Paper No. J05153 of the Journal of the American Water Resources Association (JAWRA). Received October 8, 2005; accepted December 14, 2006. This paper originally was submitted for the Featured Collection on Sustainable Watershed Management, December 2006 (Vol. 42, No.6). © 2007 American Water Resources Association.
Multi-Criteria Decision Support Systems for Flood Hazard Mitigation and Emergency Response in Urban Watersheds†
Article first published online: 5 MAR 2007
JAWRA Journal of the American Water Resources Association
Volume 43, Issue 2, pages 346–358, April 2007
How to Cite
Levy, J. K., Hartmann, J., Li, K. W., An, Y. and Asgary, A. (2007), Multi-Criteria Decision Support Systems for Flood Hazard Mitigation and Emergency Response in Urban Watersheds. JAWRA Journal of the American Water Resources Association, 43: 346–358. doi: 10.1111/j.1752-1688.2007.00027.x
- Issue published online: 5 MAR 2007
- Article first published online: 5 MAR 2007
- decision support systems;
- flood hazard;
- risk assessment;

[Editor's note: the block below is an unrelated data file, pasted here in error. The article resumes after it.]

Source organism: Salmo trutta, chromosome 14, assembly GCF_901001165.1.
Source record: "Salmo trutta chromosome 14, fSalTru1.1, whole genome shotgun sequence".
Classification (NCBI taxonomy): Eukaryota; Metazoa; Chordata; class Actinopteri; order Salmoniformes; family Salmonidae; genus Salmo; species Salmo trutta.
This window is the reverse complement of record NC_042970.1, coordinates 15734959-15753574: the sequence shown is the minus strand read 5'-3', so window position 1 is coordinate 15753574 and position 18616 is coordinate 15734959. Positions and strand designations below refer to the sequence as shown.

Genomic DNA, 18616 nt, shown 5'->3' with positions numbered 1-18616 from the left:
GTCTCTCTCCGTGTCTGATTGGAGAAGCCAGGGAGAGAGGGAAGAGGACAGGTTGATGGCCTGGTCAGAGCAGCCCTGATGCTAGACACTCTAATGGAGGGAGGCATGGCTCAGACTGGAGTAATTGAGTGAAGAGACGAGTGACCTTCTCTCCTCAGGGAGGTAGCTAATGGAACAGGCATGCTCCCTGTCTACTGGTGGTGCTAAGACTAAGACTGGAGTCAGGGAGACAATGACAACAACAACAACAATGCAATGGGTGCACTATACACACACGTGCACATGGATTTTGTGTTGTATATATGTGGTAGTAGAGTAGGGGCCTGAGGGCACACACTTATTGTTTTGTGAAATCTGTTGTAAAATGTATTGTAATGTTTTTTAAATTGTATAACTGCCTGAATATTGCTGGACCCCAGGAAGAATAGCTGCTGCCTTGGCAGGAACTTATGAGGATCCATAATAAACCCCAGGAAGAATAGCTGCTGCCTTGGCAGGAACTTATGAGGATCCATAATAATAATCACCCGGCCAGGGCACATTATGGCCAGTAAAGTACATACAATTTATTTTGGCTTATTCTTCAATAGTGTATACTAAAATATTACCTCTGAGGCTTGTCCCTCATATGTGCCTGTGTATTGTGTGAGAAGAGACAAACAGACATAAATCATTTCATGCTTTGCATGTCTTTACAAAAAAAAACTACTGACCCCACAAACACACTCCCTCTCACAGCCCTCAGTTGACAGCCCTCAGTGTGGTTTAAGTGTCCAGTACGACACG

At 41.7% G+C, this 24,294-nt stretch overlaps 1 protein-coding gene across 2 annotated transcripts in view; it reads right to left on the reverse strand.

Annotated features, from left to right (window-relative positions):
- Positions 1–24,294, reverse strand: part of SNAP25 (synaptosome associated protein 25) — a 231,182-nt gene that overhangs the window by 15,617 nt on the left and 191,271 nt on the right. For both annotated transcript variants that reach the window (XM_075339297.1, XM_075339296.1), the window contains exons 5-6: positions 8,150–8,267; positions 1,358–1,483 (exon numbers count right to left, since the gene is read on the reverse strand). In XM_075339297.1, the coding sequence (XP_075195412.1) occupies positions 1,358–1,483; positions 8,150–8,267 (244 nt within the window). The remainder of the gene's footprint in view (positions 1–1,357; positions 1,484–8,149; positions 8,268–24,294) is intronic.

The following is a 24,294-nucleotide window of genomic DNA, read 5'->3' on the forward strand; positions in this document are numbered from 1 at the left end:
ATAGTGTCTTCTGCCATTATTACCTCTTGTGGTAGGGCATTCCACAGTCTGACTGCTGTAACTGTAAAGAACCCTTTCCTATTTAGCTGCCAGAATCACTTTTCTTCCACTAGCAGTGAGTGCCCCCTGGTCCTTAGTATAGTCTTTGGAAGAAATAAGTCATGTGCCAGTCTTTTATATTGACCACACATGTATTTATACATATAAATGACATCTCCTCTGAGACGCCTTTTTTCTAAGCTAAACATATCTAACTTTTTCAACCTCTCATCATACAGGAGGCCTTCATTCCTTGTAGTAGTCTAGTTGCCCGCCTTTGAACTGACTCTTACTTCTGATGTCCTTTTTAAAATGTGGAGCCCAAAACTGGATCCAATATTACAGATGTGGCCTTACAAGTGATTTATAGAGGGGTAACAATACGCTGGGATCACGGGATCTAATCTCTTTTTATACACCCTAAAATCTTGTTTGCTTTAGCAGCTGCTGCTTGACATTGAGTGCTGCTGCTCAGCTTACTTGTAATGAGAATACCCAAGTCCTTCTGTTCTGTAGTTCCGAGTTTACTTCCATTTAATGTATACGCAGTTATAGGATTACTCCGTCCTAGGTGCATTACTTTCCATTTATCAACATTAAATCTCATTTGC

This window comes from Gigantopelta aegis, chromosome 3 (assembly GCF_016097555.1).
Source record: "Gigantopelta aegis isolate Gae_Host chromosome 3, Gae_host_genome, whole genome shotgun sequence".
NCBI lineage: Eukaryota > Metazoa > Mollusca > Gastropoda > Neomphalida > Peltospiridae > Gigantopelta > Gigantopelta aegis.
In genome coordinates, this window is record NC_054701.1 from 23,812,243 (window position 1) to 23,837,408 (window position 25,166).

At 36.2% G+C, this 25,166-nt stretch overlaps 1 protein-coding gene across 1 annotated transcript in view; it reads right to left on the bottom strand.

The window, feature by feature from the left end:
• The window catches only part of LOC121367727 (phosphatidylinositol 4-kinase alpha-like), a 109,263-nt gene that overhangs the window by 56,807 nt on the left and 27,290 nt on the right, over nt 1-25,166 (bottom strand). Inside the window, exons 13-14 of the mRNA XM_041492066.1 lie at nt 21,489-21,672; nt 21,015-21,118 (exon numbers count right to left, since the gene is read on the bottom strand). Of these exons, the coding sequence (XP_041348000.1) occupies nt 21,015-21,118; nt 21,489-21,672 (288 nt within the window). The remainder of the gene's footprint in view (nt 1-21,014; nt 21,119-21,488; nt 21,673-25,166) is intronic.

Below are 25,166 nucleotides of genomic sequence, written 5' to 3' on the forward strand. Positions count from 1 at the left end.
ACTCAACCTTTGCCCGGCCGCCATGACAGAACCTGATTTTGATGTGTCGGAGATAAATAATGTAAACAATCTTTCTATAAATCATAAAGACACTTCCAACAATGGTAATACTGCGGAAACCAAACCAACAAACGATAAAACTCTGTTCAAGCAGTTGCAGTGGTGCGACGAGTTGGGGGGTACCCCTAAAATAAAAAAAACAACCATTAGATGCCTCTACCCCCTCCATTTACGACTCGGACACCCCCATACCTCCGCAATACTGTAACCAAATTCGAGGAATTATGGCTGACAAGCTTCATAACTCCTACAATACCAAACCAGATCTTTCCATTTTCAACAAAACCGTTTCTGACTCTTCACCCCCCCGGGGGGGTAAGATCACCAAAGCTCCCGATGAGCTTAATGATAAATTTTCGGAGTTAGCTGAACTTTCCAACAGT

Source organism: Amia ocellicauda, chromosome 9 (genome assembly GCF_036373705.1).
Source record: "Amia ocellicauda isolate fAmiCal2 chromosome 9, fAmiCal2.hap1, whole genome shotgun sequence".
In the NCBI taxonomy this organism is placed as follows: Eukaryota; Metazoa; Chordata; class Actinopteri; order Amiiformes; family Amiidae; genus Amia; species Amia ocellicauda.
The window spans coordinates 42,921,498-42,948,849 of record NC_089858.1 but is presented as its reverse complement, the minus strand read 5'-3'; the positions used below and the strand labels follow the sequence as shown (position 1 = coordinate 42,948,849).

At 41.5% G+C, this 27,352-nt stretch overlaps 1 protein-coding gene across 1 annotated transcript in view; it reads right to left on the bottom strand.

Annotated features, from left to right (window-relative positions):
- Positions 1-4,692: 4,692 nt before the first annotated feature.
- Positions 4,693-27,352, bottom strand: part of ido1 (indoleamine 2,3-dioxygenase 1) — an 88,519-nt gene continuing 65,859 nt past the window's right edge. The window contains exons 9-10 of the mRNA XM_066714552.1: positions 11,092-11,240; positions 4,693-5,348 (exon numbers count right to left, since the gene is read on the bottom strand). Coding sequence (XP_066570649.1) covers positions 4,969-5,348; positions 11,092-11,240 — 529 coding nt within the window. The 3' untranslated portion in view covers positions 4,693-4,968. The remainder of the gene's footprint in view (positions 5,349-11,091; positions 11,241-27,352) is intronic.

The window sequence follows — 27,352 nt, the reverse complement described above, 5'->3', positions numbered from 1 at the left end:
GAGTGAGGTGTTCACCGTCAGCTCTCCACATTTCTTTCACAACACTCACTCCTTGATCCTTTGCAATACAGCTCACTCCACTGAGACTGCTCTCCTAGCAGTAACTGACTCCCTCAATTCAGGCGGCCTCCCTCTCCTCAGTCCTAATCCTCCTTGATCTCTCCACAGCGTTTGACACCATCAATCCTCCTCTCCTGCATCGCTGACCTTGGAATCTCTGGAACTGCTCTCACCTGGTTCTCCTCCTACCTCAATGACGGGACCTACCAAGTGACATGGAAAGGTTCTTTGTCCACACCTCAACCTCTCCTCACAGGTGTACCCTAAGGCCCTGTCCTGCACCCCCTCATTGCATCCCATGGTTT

Abstract: Flood management problems are inherently complex, time-bound and multi-faceted, involving many decision makers (with conflicting priorities and dynamic preferences), high decision stakes, limited technical information (both in terms of quality and quantity), and difficult tradeoffs. Multi-Criteria Decision Support Systems (MCDSS) can help to manage this complexity and decision load by combining value judgments and technical information in a structured decision framework. A brief overview of MCDSS is presented, an original MCDSS architecture is put forth, and future research directions are discussed, including extensions to Multi-Criteria Spatial Decision Support Systems and group MCDSS (as flood management involves shared resources and broad constituencies). With application to the September 11-12, 2000 Tokai floods in Japan, the proposed multi-criteria decision support instruments enhance communication among stakeholders and improve emergency management resource allocation. In summary, by making the links among flood knowledge, assumptions and choices more explicit, MCDSS increases stakeholder satisfaction, saves lives, and reduces flood management costs, thereby increasing decision-making effectiveness, efficiency and transparency.